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DARBOE SAYS PPP IS
United Democratic Party leader Ousainou Darboe has condemned Omar Jallow’s (OJ) futjitsu in calling for him to abdicate leadership of his party.
BY SAINEY DARBOE
In an interview with The Standard at his offices yesterday, theveteran opposition leader said: “Why would OJ have a go at me? It depends on how anyone sees it. Some would see it as an attack on me and others would see it as an advice. I cherish an environment where there is free expression of views on matters of public interest. I think leaders of political parties have a right to criticise other political parties on matters that are common to them. But I do not think the right of free speech is a licence for any opposition leader to tell another opposition or ruling party how to run their party. Mr Jallow has done wrong. I do not take it as an advice; I take it as unsolicited advice. If he had read the constitution of the UDP he would not have failed to realise that our presidential candidate is not selected by the congress but by the selection committee. In fact, candidates for all elective positions are selected by the selection committee. When he said we should go to congress to select a new leader I think that was done with lack of knowledge of the primary document of the UDP.
“The PPP is supposed to be a national party with a national platform but its leader is in the struggle first and foremost for Serekunda East not The Gambia . That is parochial. No national leader thinks of a constituency but the entire country. That is the basis of PPP’s very existence. It is a party that is parochial and is not nationalistic in its thinking. What he said about me is a statement that is going to haunt the PPP for a long time because people will ask him why he puts Serekunda East before The Gambia? The long and short of it is that the way PPP is run is not the business of the UDP”.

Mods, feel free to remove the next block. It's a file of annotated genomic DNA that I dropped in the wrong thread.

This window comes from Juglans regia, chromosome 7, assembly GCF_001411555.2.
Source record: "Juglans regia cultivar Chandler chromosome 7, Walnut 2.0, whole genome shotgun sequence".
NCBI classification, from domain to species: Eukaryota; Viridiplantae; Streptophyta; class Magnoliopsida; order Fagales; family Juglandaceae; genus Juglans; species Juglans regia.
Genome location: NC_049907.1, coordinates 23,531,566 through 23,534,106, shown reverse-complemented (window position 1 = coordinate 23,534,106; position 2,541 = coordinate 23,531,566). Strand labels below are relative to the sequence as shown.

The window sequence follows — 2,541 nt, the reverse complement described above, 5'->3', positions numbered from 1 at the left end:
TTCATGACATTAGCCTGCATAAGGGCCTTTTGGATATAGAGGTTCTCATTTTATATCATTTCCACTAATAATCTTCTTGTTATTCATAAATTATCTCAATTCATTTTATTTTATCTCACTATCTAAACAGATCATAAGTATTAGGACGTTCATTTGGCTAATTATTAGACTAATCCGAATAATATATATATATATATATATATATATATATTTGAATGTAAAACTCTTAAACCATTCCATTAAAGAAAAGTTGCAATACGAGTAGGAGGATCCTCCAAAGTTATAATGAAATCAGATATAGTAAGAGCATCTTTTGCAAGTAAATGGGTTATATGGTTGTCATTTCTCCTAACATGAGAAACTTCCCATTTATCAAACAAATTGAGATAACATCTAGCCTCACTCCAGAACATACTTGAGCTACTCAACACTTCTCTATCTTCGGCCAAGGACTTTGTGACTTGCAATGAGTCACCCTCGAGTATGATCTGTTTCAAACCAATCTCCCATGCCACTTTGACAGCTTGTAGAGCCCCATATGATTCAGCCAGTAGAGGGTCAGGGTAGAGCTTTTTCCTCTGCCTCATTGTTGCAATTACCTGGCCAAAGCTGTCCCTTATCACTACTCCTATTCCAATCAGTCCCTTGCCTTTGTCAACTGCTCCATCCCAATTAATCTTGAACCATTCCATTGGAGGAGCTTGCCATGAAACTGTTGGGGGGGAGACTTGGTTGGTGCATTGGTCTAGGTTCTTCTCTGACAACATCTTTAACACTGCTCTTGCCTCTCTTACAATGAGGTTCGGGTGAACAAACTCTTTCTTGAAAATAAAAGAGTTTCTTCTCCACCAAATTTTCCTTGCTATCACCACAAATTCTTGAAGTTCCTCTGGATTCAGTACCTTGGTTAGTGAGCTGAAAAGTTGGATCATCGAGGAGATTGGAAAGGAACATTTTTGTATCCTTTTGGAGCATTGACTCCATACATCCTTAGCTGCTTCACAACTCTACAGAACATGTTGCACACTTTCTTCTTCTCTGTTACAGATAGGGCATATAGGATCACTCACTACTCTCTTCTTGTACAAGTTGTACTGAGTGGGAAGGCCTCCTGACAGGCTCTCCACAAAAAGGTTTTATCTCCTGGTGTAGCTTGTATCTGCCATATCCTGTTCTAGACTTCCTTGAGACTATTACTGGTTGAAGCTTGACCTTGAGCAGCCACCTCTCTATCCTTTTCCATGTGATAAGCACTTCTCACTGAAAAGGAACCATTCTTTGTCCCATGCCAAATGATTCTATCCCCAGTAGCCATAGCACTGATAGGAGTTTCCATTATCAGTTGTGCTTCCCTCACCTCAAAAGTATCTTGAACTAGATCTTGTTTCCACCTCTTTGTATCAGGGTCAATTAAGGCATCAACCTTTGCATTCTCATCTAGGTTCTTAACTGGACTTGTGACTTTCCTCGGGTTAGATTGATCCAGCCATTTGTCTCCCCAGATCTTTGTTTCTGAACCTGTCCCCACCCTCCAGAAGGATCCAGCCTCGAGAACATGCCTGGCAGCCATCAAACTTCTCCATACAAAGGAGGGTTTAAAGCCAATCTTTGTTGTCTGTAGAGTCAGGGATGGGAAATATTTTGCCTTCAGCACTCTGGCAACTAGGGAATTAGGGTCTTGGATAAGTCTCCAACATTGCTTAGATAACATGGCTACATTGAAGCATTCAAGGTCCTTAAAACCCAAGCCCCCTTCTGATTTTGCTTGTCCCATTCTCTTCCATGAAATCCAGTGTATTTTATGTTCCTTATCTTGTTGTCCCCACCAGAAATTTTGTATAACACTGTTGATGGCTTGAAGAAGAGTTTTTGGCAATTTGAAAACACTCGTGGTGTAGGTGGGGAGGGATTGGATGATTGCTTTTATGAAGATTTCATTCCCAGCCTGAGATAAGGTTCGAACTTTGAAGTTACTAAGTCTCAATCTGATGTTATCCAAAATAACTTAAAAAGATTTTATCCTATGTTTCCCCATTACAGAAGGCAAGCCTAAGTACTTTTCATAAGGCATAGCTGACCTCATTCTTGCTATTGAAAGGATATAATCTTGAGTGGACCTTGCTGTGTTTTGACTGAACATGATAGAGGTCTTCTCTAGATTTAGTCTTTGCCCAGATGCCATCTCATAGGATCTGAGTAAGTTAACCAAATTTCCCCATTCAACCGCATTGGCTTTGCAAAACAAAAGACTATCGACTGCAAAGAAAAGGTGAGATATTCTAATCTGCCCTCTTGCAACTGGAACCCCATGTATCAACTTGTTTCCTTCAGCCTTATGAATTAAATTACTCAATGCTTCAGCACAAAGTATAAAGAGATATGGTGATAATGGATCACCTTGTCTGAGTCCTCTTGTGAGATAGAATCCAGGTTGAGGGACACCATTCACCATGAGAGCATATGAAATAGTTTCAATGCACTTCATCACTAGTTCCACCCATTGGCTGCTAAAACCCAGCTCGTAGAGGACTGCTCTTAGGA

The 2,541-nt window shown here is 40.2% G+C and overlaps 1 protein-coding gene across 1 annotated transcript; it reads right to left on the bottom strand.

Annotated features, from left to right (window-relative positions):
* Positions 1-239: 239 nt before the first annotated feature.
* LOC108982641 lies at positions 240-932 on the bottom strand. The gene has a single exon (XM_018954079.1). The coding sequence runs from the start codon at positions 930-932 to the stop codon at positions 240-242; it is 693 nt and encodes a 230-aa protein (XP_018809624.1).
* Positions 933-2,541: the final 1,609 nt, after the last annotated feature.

Mr Darboe added: “I have always said I am not bigger than UDP. It is the UDP that has made Ousainou Darboe leader and not the other way round. If he had been listening to and reading my interviews on this issue then he is not quite right with Gambian people. If he did not understand what I was saying then it will call into question why the leader of a party as prominent as PPP cannot really understand such simple statements. If he did understand them then he is really not being fair to me, UDP and Gambian people.
“He said we should not be following our political and economic interests. But I do not live on UDP. It is rather the other way round. The UDP has been eating into my pocket. So it is not in my economic interest that is making me hold on to the position I am holding until the congress elects another leader. And for political interests that cannot apply to me because I have not lost political glory in this country which I might want to regain. I have never been a minister or National Assembly member so I have not lost any political glory that I would want to regain. What I have lost is my dignity and the dignity of my children to live in a free society and I think that is in common with most people.”